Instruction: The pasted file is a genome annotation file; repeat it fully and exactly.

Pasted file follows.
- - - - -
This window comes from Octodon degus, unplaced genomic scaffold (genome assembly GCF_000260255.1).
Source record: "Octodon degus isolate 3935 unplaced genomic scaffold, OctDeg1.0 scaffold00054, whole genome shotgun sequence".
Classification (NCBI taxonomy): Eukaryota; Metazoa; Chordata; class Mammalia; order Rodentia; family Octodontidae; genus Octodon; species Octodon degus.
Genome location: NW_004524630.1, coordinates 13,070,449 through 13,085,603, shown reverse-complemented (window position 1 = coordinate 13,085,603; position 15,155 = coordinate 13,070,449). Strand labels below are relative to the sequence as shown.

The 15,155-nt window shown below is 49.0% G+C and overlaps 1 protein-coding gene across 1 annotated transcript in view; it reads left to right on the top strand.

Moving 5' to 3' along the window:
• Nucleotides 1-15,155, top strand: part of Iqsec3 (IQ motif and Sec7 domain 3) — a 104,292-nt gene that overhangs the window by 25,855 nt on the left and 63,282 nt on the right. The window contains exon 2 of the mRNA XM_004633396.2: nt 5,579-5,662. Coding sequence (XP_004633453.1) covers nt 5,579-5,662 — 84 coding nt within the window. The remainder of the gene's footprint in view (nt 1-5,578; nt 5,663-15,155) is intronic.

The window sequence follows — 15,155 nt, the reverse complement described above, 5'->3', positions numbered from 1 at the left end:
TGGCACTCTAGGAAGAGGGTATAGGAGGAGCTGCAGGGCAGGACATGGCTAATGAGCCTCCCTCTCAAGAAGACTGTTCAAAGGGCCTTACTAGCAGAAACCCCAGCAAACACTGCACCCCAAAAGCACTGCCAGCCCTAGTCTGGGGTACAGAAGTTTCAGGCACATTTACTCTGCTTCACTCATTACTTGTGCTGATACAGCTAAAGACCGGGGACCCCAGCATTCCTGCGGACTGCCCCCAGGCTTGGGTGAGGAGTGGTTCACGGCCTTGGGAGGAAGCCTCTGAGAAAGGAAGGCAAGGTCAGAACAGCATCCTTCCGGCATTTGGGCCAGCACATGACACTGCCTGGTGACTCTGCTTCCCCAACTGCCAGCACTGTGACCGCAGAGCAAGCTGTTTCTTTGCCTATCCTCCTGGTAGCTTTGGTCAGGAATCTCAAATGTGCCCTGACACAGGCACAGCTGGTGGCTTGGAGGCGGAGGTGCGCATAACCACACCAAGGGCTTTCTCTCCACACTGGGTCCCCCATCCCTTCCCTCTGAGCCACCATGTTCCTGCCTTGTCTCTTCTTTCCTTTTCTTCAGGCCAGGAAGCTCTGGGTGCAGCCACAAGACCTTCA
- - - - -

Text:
This window comes from Octodon degus, unplaced genomic scaffold (genome assembly GCF_000260255.1).
Source record: "Octodon degus isolate 3935 unplaced genomic scaffold, OctDeg1.0 scaffold00054, whole genome shotgun sequence".
Classification (NCBI taxonomy): Eukaryota; Metazoa; Chordata; class Mammalia; order Rodentia; family Octodontidae; genus Octodon; species Octodon degus.
Genome location: NW_004524630.1, coordinates 13,070,449 through 13,085,603, shown reverse-complemented (window position 1 = coordinate 13,085,603; position 15,155 = coordinate 13,070,449). Strand labels below are relative to the sequence as shown.

The 15,155-nt window shown below is 49.0% G+C and overlaps 1 protein-coding gene across 1 annotated transcript in view; it reads left to right on the top strand.

Moving 5' to 3' along the window:
• Nucleotides 1-15,155, top strand: part of Iqsec3 (IQ motif and Sec7 domain 3) — a 104,292-nt gene that overhangs the window by 25,855 nt on the left and 63,282 nt on the right. The window contains exon 2 of the mRNA XM_004633396.2: nt 5,579-5,662. Coding sequence (XP_004633453.1) covers nt 5,579-5,662 — 84 coding nt within the window. The remainder of the gene's footprint in view (nt 1-5,578; nt 5,663-15,155) is intronic.

The window sequence follows — 15,155 nt, the reverse complement described above, 5'->3', positions numbered from 1 at the left end:
TGGCACTCTAGGAAGAGGGTATAGGAGGAGCTGCAGGGCAGGACATGGCTAATGAGCCTCCCTCTCAAGAAGACTGTTCAAAGGGCCTTACTAGCAGAAACCCCAGCAAACACTGCACCCCAAAAGCACTGCCAGCCCTAGTCTGGGGTACAGAAGTTTCAGGCACATTTACTCTGCTTCACTCATTACTTGTGCTGATACAGCTAAAGACCGGGGACCCCAGCATTCCTGCGGACTGCCCCCAGGCTTGGGTGAGGAGTGGTTCACGGCCTTGGGAGGAAGCCTCTGAGAAAGGAAGGCAAGGTCAGAACAGCATCCTTCCGGCATTTGGGCCAGCACATGACACTGCCTGGTGACTCTGCTTCCCCAACTGCCAGCACTGTGACCGCAGAGCAAGCTGTTTCTTTGCCTATCCTCCTGGTAGCTTTGGTCAGGAATCTCAAATGTGCCCTGACACAGGCACAGCTGGTGGCTTGGAGGCGGAGGTGCGCATAACCACACCAAGGGCTTTCTCTCCACACTGGGTCCCCCATCCCTTCCCTCTGAGCCACCATGTTCCTGCCTTGTCTCTTCTTTCCTTTTCTTCAGGCCAGGAAGCTCTGGGTGCAGCCACAAGACCTTCA